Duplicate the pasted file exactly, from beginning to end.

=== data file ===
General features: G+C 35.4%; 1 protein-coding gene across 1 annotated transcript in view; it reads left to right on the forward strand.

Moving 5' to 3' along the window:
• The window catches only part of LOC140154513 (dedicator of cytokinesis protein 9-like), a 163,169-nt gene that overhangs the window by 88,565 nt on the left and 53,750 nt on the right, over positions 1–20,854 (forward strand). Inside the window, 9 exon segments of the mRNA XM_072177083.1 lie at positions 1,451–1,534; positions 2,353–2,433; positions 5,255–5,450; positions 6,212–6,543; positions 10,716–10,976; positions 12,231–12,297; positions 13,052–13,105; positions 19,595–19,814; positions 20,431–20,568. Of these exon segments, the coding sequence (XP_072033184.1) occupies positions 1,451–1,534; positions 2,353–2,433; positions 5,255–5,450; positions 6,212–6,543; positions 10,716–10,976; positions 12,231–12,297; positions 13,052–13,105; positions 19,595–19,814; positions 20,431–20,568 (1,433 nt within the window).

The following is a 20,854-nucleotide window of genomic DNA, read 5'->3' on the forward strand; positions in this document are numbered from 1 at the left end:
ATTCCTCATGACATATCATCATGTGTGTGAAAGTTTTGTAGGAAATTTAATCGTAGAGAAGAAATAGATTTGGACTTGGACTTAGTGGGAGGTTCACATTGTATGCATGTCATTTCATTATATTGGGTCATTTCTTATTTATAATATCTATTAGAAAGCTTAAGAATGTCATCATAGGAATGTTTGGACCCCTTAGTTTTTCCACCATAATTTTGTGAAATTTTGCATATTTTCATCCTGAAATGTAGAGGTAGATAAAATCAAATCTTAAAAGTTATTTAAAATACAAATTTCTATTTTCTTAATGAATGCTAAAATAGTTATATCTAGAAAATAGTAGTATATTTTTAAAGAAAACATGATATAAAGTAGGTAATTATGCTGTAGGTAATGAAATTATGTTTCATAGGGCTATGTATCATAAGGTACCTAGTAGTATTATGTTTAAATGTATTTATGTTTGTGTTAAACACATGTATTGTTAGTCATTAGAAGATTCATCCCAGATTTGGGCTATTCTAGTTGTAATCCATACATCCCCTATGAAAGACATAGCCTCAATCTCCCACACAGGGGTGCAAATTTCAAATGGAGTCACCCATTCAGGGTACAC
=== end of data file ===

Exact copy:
General features: G+C 35.4%; 1 protein-coding gene across 1 annotated transcript in view; it reads left to right on the forward strand.

Moving 5' to 3' along the window:
• The window catches only part of LOC140154513 (dedicator of cytokinesis protein 9-like), a 163,169-nt gene that overhangs the window by 88,565 nt on the left and 53,750 nt on the right, over positions 1–20,854 (forward strand). Inside the window, 9 exon segments of the mRNA XM_072177083.1 lie at positions 1,451–1,534; positions 2,353–2,433; positions 5,255–5,450; positions 6,212–6,543; positions 10,716–10,976; positions 12,231–12,297; positions 13,052–13,105; positions 19,595–19,814; positions 20,431–20,568. Of these exon segments, the coding sequence (XP_072033184.1) occupies positions 1,451–1,534; positions 2,353–2,433; positions 5,255–5,450; positions 6,212–6,543; positions 10,716–10,976; positions 12,231–12,297; positions 13,052–13,105; positions 19,595–19,814; positions 20,431–20,568 (1,433 nt within the window).

The following is a 20,854-nucleotide window of genomic DNA, read 5'->3' on the forward strand; positions in this document are numbered from 1 at the left end:
ATTCCTCATGACATATCATCATGTGTGTGAAAGTTTTGTAGGAAATTTAATCGTAGAGAAGAAATAGATTTGGACTTGGACTTAGTGGGAGGTTCACATTGTATGCATGTCATTTCATTATATTGGGTCATTTCTTATTTATAATATCTATTAGAAAGCTTAAGAATGTCATCATAGGAATGTTTGGACCCCTTAGTTTTTCCACCATAATTTTGTGAAATTTTGCATATTTTCATCCTGAAATGTAGAGGTAGATAAAATCAAATCTTAAAAGTTATTTAAAATACAAATTTCTATTTTCTTAATGAATGCTAAAATAGTTATATCTAGAAAATAGTAGTATATTTTTAAAGAAAACATGATATAAAGTAGGTAATTATGCTGTAGGTAATGAAATTATGTTTCATAGGGCTATGTATCATAAGGTACCTAGTAGTATTATGTTTAAATGTATTTATGTTTGTGTTAAACACATGTATTGTTAGTCATTAGAAGATTCATCCCAGATTTGGGCTATTCTAGTTGTAATCCATACATCCCCTATGAAAGACATAGCCTCAATCTCCCACACAGGGGTGCAAATTTCAAATGGAGTCACCCATTCAGGGTACAC